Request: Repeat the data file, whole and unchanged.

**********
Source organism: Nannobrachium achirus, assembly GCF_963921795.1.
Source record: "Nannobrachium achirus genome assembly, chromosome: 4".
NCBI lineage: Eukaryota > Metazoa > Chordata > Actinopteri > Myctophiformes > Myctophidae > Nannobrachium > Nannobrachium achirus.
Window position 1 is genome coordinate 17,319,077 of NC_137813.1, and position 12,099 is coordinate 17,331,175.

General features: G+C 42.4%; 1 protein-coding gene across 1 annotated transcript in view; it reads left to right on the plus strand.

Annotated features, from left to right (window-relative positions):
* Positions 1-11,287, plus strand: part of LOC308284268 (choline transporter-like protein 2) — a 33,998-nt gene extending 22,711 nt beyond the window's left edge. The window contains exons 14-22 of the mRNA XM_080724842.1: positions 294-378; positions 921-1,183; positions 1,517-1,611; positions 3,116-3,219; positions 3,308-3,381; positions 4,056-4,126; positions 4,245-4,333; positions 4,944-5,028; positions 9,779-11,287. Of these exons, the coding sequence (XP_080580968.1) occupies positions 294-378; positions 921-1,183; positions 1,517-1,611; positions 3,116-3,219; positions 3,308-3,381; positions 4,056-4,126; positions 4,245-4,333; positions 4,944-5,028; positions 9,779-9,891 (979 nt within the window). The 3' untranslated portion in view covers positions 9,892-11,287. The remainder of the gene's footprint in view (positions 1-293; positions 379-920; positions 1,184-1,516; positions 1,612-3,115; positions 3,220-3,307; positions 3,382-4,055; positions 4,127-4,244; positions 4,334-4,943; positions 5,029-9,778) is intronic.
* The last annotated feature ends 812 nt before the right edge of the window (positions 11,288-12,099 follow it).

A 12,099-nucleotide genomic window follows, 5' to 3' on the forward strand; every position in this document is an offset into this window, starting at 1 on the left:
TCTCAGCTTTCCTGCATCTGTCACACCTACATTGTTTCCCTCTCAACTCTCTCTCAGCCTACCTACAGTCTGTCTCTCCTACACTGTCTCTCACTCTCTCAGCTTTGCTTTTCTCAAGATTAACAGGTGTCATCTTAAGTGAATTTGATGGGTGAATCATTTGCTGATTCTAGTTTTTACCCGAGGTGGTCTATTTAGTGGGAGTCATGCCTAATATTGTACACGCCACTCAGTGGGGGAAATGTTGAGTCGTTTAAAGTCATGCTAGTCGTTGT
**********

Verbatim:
Source organism: Nannobrachium achirus, assembly GCF_963921795.1.
Source record: "Nannobrachium achirus genome assembly, chromosome: 4".
NCBI lineage: Eukaryota > Metazoa > Chordata > Actinopteri > Myctophiformes > Myctophidae > Nannobrachium > Nannobrachium achirus.
Window position 1 is genome coordinate 17,319,077 of NC_137813.1, and position 12,099 is coordinate 17,331,175.

General features: G+C 42.4%; 1 protein-coding gene across 1 annotated transcript in view; it reads left to right on the plus strand.

Annotated features, from left to right (window-relative positions):
* Positions 1-11,287, plus strand: part of LOC308284268 (choline transporter-like protein 2) — a 33,998-nt gene extending 22,711 nt beyond the window's left edge. The window contains exons 14-22 of the mRNA XM_080724842.1: positions 294-378; positions 921-1,183; positions 1,517-1,611; positions 3,116-3,219; positions 3,308-3,381; positions 4,056-4,126; positions 4,245-4,333; positions 4,944-5,028; positions 9,779-11,287. Of these exons, the coding sequence (XP_080580968.1) occupies positions 294-378; positions 921-1,183; positions 1,517-1,611; positions 3,116-3,219; positions 3,308-3,381; positions 4,056-4,126; positions 4,245-4,333; positions 4,944-5,028; positions 9,779-9,891 (979 nt within the window). The 3' untranslated portion in view covers positions 9,892-11,287. The remainder of the gene's footprint in view (positions 1-293; positions 379-920; positions 1,184-1,516; positions 1,612-3,115; positions 3,220-3,307; positions 3,382-4,055; positions 4,127-4,244; positions 4,334-4,943; positions 5,029-9,778) is intronic.
* The last annotated feature ends 812 nt before the right edge of the window (positions 11,288-12,099 follow it).

A 12,099-nucleotide genomic window follows, 5' to 3' on the forward strand; every position in this document is an offset into this window, starting at 1 on the left:
TCTCAGCTTTCCTGCATCTGTCACACCTACATTGTTTCCCTCTCAACTCTCTCTCAGCCTACCTACAGTCTGTCTCTCCTACACTGTCTCTCACTCTCTCAGCTTTGCTTTTCTCAAGATTAACAGGTGTCATCTTAAGTGAATTTGATGGGTGAATCATTTGCTGATTCTAGTTTTTACCCGAGGTGGTCTATTTAGTGGGAGTCATGCCTAATATTGTACACGCCACTCAGTGGGGGAAATGTTGAGTCGTTTAAAGTCATGCTAGTCGTTGT